The Open Access (OA) movement sprang from a noble intent: to return scholarly publishing to its original purpose, which is to spread knowledge freely without price barriers. However, it has unwittingly facilitated the spread of bogus predatory journals, which are mistaken by unwary researchers for reputable ones.

This problem was traditionally thought to affect only those in developing countries. However, a new study has found that even researchers from well-known institutions in first-world countries, such as Harvard and the Mayo Clinic, are falling prey.

A relatively small amount from reputable American institutions

A new analysis of 1,907 articles published in journals suspected to be predatory finds that a whopping 15% of them came from the United States – second only to India. Nearly three quarters of submissions reported no funding sources, while most that did, listed the National Institutes of Health (NIH).

“If they publish in a predatory journal, it’s not going to be disseminated or used. It’s wasteful,” explained Kelly Cobey, a researcher at the Ottawa Hospital Research Institute, also one of 32 authors of the paper, which was published in Nature.

The term was first used by Jeffrey Beall, a research librarian at the University of Colorado, Denver, who kept a list of suspected predatory journals and publishers on his blog. “It started when I was on tenure track in the last decade, and I started to receive these spam emails,” he said. “They were for journals I’d never heard of before.”

The list proved invaluable for researchers performing the analysis, as they examined systematic reviews and primary biomedical studies from 92 of these potentially predatory publishers. They found that these papers tended not to fully report the methods used, clinical trial registration numbers, or approvals from ethics committees.

Such “problem papers” can be found in more mainstream journals as well, but were found to be more common among the potentially predatory journals. Of the 1,907 papers investigated, nine were from Harvard, 11 from the University of Texas, and eight from the Mayo Clinic in Rochester, Minn.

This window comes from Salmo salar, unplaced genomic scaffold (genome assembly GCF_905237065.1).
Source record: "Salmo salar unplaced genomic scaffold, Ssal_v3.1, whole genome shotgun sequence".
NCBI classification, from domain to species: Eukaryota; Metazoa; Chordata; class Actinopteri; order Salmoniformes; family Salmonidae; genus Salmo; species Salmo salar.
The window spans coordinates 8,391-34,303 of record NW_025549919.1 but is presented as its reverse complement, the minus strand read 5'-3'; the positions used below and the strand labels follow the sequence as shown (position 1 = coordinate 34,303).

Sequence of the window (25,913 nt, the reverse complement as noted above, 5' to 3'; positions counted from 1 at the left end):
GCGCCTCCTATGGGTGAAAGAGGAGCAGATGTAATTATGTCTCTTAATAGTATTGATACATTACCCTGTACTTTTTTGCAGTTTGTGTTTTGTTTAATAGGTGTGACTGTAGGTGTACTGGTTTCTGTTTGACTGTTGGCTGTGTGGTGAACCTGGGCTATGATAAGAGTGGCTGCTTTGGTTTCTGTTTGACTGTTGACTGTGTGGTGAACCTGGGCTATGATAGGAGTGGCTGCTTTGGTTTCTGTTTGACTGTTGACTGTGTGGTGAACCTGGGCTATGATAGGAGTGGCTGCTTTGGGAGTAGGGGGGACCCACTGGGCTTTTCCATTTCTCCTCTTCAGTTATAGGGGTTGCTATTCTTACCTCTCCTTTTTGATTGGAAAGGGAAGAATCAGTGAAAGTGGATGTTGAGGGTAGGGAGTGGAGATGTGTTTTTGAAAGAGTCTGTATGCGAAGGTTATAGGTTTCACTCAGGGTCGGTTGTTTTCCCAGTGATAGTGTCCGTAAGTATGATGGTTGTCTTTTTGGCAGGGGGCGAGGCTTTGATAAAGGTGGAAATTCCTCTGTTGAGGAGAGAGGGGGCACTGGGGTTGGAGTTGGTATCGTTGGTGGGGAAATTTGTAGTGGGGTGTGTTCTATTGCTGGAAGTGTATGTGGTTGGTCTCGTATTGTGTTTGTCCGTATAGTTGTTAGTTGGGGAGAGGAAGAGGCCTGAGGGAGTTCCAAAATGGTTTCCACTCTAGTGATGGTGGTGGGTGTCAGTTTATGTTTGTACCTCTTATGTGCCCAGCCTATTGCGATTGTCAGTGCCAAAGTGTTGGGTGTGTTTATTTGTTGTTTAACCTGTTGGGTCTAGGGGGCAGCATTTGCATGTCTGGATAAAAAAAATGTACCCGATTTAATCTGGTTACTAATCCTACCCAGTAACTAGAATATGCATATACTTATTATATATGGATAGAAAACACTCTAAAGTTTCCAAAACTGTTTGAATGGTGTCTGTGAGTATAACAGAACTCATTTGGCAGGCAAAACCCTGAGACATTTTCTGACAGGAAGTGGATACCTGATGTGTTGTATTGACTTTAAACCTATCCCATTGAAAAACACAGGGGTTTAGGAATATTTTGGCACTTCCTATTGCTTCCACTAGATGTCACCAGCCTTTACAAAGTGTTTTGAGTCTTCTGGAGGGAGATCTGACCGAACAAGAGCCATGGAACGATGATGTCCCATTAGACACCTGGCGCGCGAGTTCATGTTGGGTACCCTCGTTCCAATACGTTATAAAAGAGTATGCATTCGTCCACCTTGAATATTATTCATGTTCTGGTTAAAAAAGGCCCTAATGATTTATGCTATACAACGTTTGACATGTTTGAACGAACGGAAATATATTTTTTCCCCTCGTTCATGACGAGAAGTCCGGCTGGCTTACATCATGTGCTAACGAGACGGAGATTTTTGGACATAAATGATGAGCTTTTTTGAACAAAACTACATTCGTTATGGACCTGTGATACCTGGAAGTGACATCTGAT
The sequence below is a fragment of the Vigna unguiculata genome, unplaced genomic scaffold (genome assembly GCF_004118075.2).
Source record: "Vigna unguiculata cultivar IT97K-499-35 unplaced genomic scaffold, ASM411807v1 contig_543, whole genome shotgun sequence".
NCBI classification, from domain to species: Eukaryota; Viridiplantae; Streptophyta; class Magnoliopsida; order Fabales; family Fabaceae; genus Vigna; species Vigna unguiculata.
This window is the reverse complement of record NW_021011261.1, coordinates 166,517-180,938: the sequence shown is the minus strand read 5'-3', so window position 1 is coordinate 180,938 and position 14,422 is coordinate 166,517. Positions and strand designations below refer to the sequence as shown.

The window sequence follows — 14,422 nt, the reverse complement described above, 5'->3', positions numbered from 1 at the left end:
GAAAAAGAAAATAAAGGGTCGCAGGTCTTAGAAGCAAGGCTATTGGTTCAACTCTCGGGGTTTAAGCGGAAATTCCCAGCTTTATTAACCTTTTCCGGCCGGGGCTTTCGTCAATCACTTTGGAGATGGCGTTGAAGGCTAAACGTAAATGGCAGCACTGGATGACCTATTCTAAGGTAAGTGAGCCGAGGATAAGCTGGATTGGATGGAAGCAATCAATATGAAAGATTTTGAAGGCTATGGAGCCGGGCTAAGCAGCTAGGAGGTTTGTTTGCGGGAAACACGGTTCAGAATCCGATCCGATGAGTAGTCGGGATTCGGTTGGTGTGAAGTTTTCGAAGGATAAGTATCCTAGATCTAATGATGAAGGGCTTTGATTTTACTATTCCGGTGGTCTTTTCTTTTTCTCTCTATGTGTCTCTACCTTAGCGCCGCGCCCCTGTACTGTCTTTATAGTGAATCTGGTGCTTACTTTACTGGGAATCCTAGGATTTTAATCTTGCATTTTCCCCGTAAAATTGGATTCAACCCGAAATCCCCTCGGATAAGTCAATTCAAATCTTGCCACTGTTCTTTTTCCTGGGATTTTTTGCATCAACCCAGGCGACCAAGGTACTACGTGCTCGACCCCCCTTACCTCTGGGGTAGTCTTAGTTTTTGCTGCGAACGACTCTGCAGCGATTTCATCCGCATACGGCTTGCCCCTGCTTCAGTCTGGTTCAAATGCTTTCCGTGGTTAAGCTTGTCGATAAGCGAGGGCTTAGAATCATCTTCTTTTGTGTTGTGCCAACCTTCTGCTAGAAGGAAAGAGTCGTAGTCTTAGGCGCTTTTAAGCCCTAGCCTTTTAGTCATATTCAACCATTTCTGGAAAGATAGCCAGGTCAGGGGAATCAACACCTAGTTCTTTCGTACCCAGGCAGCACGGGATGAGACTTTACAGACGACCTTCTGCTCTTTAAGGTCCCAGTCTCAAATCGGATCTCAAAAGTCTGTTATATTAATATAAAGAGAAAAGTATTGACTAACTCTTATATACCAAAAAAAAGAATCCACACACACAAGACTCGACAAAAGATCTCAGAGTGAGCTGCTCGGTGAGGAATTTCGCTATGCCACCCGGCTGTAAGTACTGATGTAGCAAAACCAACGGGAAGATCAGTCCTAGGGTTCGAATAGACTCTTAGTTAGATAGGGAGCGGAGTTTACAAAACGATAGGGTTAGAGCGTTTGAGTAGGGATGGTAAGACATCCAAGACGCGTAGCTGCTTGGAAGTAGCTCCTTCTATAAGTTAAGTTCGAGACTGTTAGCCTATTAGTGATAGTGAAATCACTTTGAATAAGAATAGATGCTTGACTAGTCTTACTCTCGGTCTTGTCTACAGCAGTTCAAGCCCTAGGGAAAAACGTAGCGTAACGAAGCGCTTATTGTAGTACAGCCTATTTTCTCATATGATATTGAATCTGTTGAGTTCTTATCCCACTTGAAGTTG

Insufficient safeguards against predatory journals

Sadly, Beall’s list remains the most authoritative listing of such predatory publishers that scientists have, even though it is created only by one individual, and “his criteria… weren’t necessarily completely transparent,” as pointed out by Cobey.

The researchers then emailed authors and universities to understand why they would submit papers to such journals, concluding that the level of awareness of risks by such bogus journals was still too low. Of the 18 researchers who responded, three asked for educational materials about predatory journals, while seven stated that they had, in fact, been recommended to submit to these journals.

This critical lack of awareness has not gone unnoticed by other scientists. “It’s something that you encounter after you’ve published your first article: You start to receive unsolicited requests for manuscripts,” said Jimmy Gonzalez, a clinical assistant professor at Western New England University.

The dangers of predatory journals

Most journals work by allowing access of academic publications only to those who pay a monthly subscription fee. However, researchers can opt for their work to be open access. They typically pay a fee to cover the costs of publishing, so that readers everywhere could gain access and use the article for free. Some journals also offer other benefits of opting for OA, such as priority in publishing – attractive to researchers in a hurry to do so.

A good journal is typically selective with the submissions it accepts – and takes at least a few weeks to complete the whole peer reviewing, proofreading and publication process. In contrast, predatory journals often accept and publish papers immediately with no peer review; as in the case of the 'Star Wars’ hoax, part of a sting operation to root out such publishers. They may also charge researchers exorbitant prices, and even threaten those who opt to withdraw their papers from publication.

Unfortunately, it is not always easy to distinguish whether a journal is predatory or legitimate – researchers, eager to publish, may miss the fact that the name of the journal differs from its reputable counterpart by a mere “s” added on to a word, or an ampersand instead of an “and”.

Predatory journals create two different sets of problems: one, where legitimate research goes unread and uncited because the contents of such journals cannot be found on the indexes used by academic libraries; two, that poor, unreviewed research does turn up in academic searches, and goes on to be cited and used in the scientific community.

The latter has, perhaps, even more far-reaching effects in the field of health and medicine. For example, a sting study about the purported benefits of dark chocolate for weight loss was published by another journal on Beall’s list, International Archives of Medicine, and promptly covered by mainstream news outlets. It is easy to imagine how adversely erroneous health advice can affect the average consumer.

“What if it was about the measles vaccine?” asks Rick Anderson, associate dean for collections and scholarly communication at the University of Utah’s library. MIMS

Read more:
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The important milestones of clinical trial evolution
The scourge of false medical information is spreading online